Jodi Russ, left, community librarian, displays a Nook Color, and circulation clerk Jennifer Wenzel holds an iPad at the Bedford Branch Library. The library has scheduled more ereader classes.
THE BLADE/ANDY MORRISON
TEMPERANCE — Kindles, iPads, Nooks, and other ereaders were popular gifts this holiday season, as the staff at the Bedford Branch Library can attest.
Every day four or five people have been coming in with their new electronic amenity, looking for help in how to use it. They range from 12 to 80 years of age, from the tech-savvy to the skittish who say, “ ‘I don't want to turn it on; I don’t want to break it,’ ” explained Jennifer Wenzel, the library’s ereader specialist.
One such library user was Janet Herliczek of Ida Township, who was flummoxed by the Kindle she received for Christmas. “I needed to know how to delete things,” she said. “The Kindle is something I wanted, but I didn’t know how to do everything with it.”
After Ms. Wenzel walked her through the deletion process, Ms. Herliczek said, “They are extremely helpful here. If you have something like this and don’t know what you are doing, they’ll show you.”
Jodi Russ, the Bedford Branch’s community librarian, said the post-holiday demand for ereader services was anticipated and planned for. Evening ereader classes were held in the library Dec. 26 and Jan. 2. More are scheduled for 7 p.m. Feb. 6, March 6, April 3, May 1, and June 5. Registration is helpful but is not required.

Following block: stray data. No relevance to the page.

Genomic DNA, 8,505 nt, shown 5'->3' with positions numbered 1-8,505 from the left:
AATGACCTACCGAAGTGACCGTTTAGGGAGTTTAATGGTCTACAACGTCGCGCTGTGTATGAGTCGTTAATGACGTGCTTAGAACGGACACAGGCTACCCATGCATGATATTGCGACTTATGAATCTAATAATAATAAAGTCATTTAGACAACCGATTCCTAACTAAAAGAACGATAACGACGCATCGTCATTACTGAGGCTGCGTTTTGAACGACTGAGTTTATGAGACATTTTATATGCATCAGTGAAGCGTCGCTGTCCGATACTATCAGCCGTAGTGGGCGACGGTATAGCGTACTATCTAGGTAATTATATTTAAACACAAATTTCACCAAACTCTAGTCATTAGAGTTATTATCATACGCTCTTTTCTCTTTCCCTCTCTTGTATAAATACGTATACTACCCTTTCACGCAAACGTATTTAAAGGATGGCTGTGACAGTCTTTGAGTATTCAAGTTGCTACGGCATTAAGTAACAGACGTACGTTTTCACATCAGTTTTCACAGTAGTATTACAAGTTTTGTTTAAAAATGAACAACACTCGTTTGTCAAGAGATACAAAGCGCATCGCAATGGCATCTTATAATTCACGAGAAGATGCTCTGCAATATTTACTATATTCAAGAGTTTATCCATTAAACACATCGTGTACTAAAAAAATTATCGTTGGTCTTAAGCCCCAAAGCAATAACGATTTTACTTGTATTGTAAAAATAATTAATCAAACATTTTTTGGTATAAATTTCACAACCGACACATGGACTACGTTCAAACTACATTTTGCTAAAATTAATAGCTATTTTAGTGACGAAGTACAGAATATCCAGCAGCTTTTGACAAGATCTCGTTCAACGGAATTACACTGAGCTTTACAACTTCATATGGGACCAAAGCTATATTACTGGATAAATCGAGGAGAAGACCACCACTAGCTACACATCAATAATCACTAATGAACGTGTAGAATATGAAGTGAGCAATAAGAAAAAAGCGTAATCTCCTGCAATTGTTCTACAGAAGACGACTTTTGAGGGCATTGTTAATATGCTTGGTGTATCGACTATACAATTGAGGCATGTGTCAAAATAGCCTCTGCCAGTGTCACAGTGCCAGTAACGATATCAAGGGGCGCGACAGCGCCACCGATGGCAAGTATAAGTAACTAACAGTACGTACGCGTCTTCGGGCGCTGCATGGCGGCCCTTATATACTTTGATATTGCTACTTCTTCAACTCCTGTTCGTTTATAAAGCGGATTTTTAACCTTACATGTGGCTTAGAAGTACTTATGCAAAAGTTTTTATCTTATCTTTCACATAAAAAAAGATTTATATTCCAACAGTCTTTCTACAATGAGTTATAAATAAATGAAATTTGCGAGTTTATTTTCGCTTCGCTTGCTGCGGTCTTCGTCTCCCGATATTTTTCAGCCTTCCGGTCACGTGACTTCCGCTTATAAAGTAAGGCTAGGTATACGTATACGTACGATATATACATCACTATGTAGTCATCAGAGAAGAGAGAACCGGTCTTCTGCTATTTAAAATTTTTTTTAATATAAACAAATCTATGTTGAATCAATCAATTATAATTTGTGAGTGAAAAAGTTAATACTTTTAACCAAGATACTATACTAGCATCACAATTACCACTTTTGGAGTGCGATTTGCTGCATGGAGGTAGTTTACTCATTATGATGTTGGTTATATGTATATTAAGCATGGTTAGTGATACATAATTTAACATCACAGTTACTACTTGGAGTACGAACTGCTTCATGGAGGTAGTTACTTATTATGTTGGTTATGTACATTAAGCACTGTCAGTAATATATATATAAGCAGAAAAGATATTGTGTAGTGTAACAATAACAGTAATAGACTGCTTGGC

In the days leading up to Christmas, the Bedford Branch had an assortment of ereaders on display so visitors could compare the different models.
Ms. Wenzel said the most common question she fields from new owners is “How do I download a library book?” Her answer depends on how recent the technology is. Ereaders with newer technology make the process easy, but require the installation of a free app.
Borrowers are limited to eight ebooks at a time. They can be kept for 14 days, after which they are automatically returned, eliminating any chance of an overdue fine.
Monroe County Library System users checked out 3,611 ebooks and audio books in December. This compares to 2,577 for December, 2011. Numbers are not tabulated for the individual branches.
Ms. Wenzel said that, from her perspective, the growing use of ebooks has a drawback: Library staffers don’t see the regular users as they formerly did.
“We miss that.”